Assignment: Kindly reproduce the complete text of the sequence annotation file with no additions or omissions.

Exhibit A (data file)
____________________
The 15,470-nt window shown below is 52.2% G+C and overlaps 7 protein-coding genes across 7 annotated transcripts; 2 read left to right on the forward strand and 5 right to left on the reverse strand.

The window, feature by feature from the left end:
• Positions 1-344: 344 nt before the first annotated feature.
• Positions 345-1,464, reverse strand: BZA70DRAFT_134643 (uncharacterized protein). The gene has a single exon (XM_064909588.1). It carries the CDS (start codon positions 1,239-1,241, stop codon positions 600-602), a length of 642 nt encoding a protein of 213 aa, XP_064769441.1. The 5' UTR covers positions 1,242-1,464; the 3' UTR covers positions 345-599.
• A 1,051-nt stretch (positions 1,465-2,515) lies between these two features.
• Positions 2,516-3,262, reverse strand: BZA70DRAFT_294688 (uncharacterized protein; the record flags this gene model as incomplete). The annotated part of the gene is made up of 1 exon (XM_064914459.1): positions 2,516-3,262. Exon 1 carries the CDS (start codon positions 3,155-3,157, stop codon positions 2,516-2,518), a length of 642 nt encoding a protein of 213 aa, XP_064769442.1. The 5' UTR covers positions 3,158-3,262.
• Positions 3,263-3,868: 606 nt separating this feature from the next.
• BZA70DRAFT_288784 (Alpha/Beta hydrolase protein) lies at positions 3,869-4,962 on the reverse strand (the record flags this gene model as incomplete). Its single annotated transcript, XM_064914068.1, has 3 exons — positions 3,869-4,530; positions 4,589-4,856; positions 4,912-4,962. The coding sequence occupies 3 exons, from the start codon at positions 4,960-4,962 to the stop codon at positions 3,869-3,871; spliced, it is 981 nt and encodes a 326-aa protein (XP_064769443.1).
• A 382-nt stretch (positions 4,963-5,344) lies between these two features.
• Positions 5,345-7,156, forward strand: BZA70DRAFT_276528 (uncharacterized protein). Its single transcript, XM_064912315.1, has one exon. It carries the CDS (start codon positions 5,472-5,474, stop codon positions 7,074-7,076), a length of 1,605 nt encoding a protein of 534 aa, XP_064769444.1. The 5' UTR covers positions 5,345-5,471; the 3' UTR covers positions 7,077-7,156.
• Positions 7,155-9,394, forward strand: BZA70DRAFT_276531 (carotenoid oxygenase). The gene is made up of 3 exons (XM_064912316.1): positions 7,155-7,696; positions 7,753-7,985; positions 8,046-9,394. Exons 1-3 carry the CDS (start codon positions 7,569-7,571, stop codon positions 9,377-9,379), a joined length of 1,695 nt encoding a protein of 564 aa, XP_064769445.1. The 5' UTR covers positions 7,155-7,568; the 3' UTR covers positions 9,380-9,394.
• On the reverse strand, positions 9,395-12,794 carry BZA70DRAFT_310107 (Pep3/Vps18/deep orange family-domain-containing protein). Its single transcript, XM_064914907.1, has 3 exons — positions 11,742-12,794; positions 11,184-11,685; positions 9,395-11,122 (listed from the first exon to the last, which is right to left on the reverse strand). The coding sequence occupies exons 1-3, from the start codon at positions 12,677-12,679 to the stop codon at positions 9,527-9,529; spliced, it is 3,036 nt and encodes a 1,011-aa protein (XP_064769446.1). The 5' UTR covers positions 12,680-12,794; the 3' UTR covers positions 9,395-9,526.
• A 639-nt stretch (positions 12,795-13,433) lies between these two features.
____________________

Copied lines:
The 15,470-nt window shown below is 52.2% G+C and overlaps 7 protein-coding genes across 7 annotated transcripts; 2 read left to right on the forward strand and 5 right to left on the reverse strand.

The window, feature by feature from the left end:
• Positions 1-344: 344 nt before the first annotated feature.
• Positions 345-1,464, reverse strand: BZA70DRAFT_134643 (uncharacterized protein). The gene has a single exon (XM_064909588.1). It carries the CDS (start codon positions 1,239-1,241, stop codon positions 600-602), a length of 642 nt encoding a protein of 213 aa, XP_064769441.1. The 5' UTR covers positions 1,242-1,464; the 3' UTR covers positions 345-599.
• A 1,051-nt stretch (positions 1,465-2,515) lies between these two features.
• Positions 2,516-3,262, reverse strand: BZA70DRAFT_294688 (uncharacterized protein; the record flags this gene model as incomplete). The annotated part of the gene is made up of 1 exon (XM_064914459.1): positions 2,516-3,262. Exon 1 carries the CDS (start codon positions 3,155-3,157, stop codon positions 2,516-2,518), a length of 642 nt encoding a protein of 213 aa, XP_064769442.1. The 5' UTR covers positions 3,158-3,262.
• Positions 3,263-3,868: 606 nt separating this feature from the next.
• BZA70DRAFT_288784 (Alpha/Beta hydrolase protein) lies at positions 3,869-4,962 on the reverse strand (the record flags this gene model as incomplete). Its single annotated transcript, XM_064914068.1, has 3 exons — positions 3,869-4,530; positions 4,589-4,856; positions 4,912-4,962. The coding sequence occupies 3 exons, from the start codon at positions 4,960-4,962 to the stop codon at positions 3,869-3,871; spliced, it is 981 nt and encodes a 326-aa protein (XP_064769443.1).
• A 382-nt stretch (positions 4,963-5,344) lies between these two features.
• Positions 5,345-7,156, forward strand: BZA70DRAFT_276528 (uncharacterized protein). Its single transcript, XM_064912315.1, has one exon. It carries the CDS (start codon positions 5,472-5,474, stop codon positions 7,074-7,076), a length of 1,605 nt encoding a protein of 534 aa, XP_064769444.1. The 5' UTR covers positions 5,345-5,471; the 3' UTR covers positions 7,077-7,156.
• Positions 7,155-9,394, forward strand: BZA70DRAFT_276531 (carotenoid oxygenase). The gene is made up of 3 exons (XM_064912316.1): positions 7,155-7,696; positions 7,753-7,985; positions 8,046-9,394. Exons 1-3 carry the CDS (start codon positions 7,569-7,571, stop codon positions 9,377-9,379), a joined length of 1,695 nt encoding a protein of 564 aa, XP_064769445.1. The 5' UTR covers positions 7,155-7,568; the 3' UTR covers positions 9,380-9,394.
• On the reverse strand, positions 9,395-12,794 carry BZA70DRAFT_310107 (Pep3/Vps18/deep orange family-domain-containing protein). Its single transcript, XM_064914907.1, has 3 exons — positions 11,742-12,794; positions 11,184-11,685; positions 9,395-11,122 (listed from the first exon to the last, which is right to left on the reverse strand). The coding sequence occupies exons 1-3, from the start codon at positions 12,677-12,679 to the stop codon at positions 9,527-9,529; spliced, it is 3,036 nt and encodes a 1,011-aa protein (XP_064769446.1). The 5' UTR covers positions 12,680-12,794; the 3' UTR covers positions 9,395-9,526.
• A 639-nt stretch (positions 12,795-13,433) lies between these two features.